Purfresh delivered containers to Porter Family Vineyards, where wine grapes were treated starting on September 16. Porter Family Vineyards ran most of their 2020 grapes through the system and Bernards treated lots for other Napa-based wineries there too, hoping to generate as much data as possible. Some of the treated wines are already dry and Bernards has a bank of samples ready to be analyzed in coming months - but nothing conclusive from an analytical point of view, yet.
Seven Purfresh systems were deployed across Napa Valley, Sonoma Valley, and Willamette Valley in 2020, starting in mid-to-late September, with installations at Towle Wine Company in Sonoma Valley, and at Quintessa Vineyards in Napa Valley, among others.
Purovino at Innovation & Quality Conference
At Deerfield Ranch in Sonoma Valley, winemaker Robert Rex uses ozone provided by Purovino to assist with making wines with low levels of S02.
In so doing, the winery puts some actual specificity into the concept of clean wine, although the process isn't used on all of the fruit the winery harvests, by any means.
Deerfield Ranch also used ozone to treat smoke-exposed 2017 grapes. Results of a trial presented during the 2018 Innovation & Quality Conference organized by Wine Business Monthly indicated no detectable evidence of smoke taint in treated lots versus a control. Levels of phenolics and antioxidants also increased. Fabio Mencarelli, a professor of postharvest technology of horticultural crops at the University of Tuscia in Italy who pioneered the Purovino process, was one of the presenters during a session at IQ in 2018 that featured top academics from around the world with expertise in smoke exposure and grapes.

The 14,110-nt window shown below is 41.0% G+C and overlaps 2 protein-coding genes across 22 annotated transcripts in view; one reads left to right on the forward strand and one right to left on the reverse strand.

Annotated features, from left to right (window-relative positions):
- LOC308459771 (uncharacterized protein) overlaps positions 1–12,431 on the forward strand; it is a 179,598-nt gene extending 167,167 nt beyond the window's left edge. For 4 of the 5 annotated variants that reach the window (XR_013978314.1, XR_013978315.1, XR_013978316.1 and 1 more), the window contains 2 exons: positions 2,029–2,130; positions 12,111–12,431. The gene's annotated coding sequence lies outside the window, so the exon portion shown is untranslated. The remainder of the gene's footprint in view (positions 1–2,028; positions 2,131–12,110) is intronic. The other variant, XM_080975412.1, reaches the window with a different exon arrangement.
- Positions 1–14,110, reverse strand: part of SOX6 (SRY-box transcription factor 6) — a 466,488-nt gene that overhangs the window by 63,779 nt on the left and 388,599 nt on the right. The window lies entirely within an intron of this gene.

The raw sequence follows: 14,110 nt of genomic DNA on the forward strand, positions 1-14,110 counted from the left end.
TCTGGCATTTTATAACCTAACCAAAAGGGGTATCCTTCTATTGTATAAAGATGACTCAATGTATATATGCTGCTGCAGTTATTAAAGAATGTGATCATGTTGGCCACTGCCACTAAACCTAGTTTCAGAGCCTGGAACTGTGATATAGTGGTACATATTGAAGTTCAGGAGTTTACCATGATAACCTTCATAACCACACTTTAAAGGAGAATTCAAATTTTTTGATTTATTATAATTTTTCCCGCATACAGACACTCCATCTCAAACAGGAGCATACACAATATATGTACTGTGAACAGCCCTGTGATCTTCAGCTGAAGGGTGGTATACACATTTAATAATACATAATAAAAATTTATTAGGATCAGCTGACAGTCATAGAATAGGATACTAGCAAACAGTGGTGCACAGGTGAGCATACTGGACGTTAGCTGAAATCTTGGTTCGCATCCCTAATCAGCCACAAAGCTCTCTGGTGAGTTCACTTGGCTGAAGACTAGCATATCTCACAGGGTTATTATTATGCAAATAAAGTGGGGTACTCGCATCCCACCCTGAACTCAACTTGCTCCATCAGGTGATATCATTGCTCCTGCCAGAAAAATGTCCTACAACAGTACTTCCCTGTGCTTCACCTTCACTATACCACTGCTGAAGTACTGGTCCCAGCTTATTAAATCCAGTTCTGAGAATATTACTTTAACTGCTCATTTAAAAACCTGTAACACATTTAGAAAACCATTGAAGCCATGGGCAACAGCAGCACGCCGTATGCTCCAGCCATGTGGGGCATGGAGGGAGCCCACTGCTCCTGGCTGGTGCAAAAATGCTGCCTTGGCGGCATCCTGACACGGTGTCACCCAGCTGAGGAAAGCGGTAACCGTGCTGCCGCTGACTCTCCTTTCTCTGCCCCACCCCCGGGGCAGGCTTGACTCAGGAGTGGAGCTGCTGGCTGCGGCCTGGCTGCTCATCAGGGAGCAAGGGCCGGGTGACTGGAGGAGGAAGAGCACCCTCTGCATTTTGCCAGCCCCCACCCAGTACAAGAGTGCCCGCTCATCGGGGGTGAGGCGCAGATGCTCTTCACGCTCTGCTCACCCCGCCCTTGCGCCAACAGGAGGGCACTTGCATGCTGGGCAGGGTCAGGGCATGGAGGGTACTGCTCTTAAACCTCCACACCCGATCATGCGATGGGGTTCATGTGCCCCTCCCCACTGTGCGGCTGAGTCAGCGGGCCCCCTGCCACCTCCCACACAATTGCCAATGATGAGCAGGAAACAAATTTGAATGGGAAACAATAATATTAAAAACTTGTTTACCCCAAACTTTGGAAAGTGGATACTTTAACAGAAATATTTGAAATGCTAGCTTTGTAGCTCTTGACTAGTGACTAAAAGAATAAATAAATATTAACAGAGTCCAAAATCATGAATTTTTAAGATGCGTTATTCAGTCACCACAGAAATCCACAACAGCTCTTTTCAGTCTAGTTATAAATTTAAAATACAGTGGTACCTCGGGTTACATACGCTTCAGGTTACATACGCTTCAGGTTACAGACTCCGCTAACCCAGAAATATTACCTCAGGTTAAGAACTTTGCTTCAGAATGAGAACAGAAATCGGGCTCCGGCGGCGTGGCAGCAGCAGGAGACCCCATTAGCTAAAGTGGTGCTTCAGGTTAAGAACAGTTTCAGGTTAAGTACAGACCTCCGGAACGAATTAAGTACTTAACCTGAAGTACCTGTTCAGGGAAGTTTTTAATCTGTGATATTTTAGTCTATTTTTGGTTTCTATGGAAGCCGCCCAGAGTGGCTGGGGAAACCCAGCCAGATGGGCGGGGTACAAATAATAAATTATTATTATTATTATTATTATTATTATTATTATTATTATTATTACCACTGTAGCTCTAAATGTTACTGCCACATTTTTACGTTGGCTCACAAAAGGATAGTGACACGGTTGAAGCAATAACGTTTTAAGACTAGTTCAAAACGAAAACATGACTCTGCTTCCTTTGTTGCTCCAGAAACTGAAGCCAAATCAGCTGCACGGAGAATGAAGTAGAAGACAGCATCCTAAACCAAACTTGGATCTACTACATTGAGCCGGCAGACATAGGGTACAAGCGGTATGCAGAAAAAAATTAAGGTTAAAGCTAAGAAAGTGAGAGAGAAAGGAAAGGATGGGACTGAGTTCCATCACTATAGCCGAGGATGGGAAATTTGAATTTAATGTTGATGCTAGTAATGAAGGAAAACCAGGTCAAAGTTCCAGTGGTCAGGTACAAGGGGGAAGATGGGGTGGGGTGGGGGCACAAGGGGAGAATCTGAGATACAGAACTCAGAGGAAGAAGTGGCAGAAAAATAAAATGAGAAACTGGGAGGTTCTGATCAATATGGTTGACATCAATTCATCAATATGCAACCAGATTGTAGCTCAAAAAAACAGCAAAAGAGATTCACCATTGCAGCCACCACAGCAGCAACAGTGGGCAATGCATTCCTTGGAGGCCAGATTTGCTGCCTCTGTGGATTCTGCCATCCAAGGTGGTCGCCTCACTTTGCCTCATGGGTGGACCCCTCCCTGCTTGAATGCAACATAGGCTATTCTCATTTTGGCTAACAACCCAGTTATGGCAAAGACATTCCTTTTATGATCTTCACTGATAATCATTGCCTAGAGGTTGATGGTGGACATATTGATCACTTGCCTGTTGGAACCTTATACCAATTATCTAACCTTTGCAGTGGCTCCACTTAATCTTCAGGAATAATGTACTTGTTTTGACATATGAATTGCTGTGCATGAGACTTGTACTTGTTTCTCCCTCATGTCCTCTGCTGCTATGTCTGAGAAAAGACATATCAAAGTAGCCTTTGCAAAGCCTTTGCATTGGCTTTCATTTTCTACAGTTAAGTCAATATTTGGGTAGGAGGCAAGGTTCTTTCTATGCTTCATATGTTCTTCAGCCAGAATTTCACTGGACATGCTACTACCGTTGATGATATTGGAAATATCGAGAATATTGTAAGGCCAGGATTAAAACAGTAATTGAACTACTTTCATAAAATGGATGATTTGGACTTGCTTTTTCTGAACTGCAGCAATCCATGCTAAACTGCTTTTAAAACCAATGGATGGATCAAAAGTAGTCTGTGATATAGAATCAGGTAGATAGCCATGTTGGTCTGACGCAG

Robert Rex continues to use ozone. He said winemakers aren't exactly sure what the ozone is doing to the compounds that cause smoke taint but that it seems to reduce the smoke levels. He cautioned that sterlizing the fruit leaves it vulnerable to VA or spoilage from other oragnisms. "You have to start the fermentation right away because the fruit is now sterilized and is susceptible to spoilage," he said.
Rex said ozone is also really useful if you have damaged fruit from molds or mildews.
Rex cautioned that there's a level at which ozone doesn't work if grapes have a very high level of smoke taint. "We've seen smoke taint levels 10 to 20 times higher than the sensory threshold," he told WBM. "I think it can take out as much as three quarters of the smoke taint from the numbers we've gotten from testing but if you have 20 times the sensory level and remove three quarters, you still have too much left."